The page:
Mongrel: Essays, Diatribes, + Pranks

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Macmillan, 1999 - Biography & Autobiography - 178 pages
In a time when memoirs are often less than they claim to be and essays do not say enough, Justin Chin breaks onto the scene with a collection that is a combination of confession, tirade, journalism, and practical joke.

Mongrel is a cross-section of Chin's imagination and experiences that calls into question what it means to be an Asian-American in San Francisco, the effect your family will always have on you, and the role sexuality plays in your life. Whether it be Internet pornography or family history, Chin manages to dig deep and uncover not only the truths of everyday life, but also the absurdities that surround them.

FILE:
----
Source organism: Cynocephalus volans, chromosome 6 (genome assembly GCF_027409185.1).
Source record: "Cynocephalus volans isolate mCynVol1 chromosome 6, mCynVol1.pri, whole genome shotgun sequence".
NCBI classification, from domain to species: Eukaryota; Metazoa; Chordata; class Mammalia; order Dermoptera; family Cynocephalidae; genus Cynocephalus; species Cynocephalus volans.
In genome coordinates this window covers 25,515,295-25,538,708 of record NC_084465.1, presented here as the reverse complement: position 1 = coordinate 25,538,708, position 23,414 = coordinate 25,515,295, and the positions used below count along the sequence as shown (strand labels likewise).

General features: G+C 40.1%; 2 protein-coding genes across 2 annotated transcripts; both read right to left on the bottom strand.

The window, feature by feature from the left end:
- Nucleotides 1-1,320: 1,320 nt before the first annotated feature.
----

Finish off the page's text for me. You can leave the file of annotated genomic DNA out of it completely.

Mongrel is an exploration and distillation of the experiences and imagination of a gay Asian-American whose sensibilities were formed by the maelstrom of '80s American pop culture. A unique collection from a brash, funny new voice.

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Mongrel: essays, diatribes, and pranks

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Chin is a Singapore-born, California-based, hip, shaved, tattooed, foul-mouthed gay male. His series of 21 essays is autobiographical, but not in the usual sense. He does tell of his first frightening ... Read full review

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About the author (1999)

Justin Chin was born in Malaysia in 1969. He attended the University of Hawaii. He moved to San Francisco in the early 1990s and became part of the spoken-word scene. His poetry collections included Bite Hard, Harmless Medicine, and Gutted, which won the Publishing Triangle's Thom Gunn Award for Poetry. He also wrote several essay collections including Attack of the Man-Eating Lotus Blossoms, Burden of Ashes, and Mongrel: Essays, Diatribes, and Pranks and the story collection 98 Wounds. He died after suffering a stroke on December 24, 2015 at the age of 46.

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